New York Times comments on Navy sonar case

I didn’t catch a notable New York Times editorial the week the U.S. Supreme Court heard a case that could decide the limits of presidential authority in overriding environmental laws.

Immediately after the hearing, which involved Navy sonar and marine mammals, I posted an entry on Watching Our Water Ways and later listed numerous news reports about the hearing and what the justices had to say.

In an editorial Oct. 11, the New York Times commented:

We hope the Supreme Court has the sense to assert its authority over military activities that can cause environmental harm far from any battlefield. Some of the justices’ comments this week sounded as though they were feeling far too deferential to the military…

It was dismaying to hear Justice Stephen Breyer assert that “I don’t know anything about this. I’m not a naval officer.” It was discouraging that Justice Samuel Alito found it “incredibly odd” that a district court judge had concluded that her restrictions would not compromise the Navy’s training when the Navy claimed they would…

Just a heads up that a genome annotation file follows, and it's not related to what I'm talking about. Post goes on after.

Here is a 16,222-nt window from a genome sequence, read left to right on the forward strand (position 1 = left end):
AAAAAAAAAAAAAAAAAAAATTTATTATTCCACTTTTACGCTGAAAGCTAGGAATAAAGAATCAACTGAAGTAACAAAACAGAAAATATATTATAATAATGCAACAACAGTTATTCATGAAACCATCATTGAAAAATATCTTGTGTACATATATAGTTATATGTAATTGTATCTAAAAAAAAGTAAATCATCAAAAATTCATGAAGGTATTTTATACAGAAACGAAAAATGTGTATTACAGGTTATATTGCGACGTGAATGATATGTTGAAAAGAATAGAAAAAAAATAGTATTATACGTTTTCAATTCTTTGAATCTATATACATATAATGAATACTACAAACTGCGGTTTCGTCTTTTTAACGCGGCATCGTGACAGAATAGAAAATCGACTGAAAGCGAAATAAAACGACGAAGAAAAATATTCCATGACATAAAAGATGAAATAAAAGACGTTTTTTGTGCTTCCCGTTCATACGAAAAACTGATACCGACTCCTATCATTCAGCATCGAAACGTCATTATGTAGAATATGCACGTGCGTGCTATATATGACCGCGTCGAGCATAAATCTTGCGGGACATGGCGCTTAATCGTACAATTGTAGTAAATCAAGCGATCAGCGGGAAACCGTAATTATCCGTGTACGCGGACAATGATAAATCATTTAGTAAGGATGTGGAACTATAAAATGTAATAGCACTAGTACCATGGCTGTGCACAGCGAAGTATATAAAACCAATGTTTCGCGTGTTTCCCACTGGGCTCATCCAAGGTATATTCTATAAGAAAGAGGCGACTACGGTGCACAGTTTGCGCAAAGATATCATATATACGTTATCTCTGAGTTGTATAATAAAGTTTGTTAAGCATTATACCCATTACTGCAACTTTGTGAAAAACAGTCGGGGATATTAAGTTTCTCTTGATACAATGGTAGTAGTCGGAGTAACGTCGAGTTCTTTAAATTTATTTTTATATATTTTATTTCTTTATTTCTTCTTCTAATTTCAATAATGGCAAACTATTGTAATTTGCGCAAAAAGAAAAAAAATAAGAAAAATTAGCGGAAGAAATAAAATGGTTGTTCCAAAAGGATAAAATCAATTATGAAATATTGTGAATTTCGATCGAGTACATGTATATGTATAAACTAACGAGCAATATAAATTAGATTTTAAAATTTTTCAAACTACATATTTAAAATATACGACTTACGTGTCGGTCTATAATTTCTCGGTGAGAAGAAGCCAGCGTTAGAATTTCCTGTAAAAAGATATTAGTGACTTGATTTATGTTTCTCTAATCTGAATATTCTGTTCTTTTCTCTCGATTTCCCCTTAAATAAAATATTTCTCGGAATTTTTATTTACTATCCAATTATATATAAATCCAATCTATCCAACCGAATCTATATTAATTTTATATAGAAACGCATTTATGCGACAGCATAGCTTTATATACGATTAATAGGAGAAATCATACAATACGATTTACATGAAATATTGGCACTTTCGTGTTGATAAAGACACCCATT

Few justices are truly expert in most of the issues they confront. Yet they have no qualms about ruling on cases that involve complex political, social, economic, scientific or medical issues… Surely the Supreme Court has the ability to judge whether the military should be allowed to flout environmental laws with a dubious claim of national security.

I believe, as I’ve said before, that this issue rests on a balance between the needs of the Navy to train adequately and the needs of marine mammals to live and thrive. The Navy has come a long way in protecting the environment, and I’m not saying the restrictions imposed by a federal judge are the right ones. However, the military does not function outside of our government, which depends on checks and balances at all levels.

One thought on “New York Times comments on Navy sonar case

  1. All else being equal, I agree with you.

    However, ‘things’ are not equal.
    We have countries and people who hate Americans and America….9-11 should have been a big wake-up call.

    Yes, the whales must be protected…but not to the exclusion of training for our submarine fleet. ‘Adequate’ training is not good enough…we should have Superior training to keep the cutting edge on our defense system.

    If we are conquered by a country/s indifferent to the environment – how long do you think the whales will last?

    In the meantime ‘something’ should be invented to repel whales from ships – all ships.
    Surely we have scientific researchers or gadget inventors to assist in our whale dilemma …but …until something is found, we should not slow or unreasonably regulate our submarine defense.
    Sharon O’Hara

Leave a Reply

Your email address will not be published. Required fields are marked *

Before you post, please complete the prompt below.

Is water a solid or a liquid at room temperature?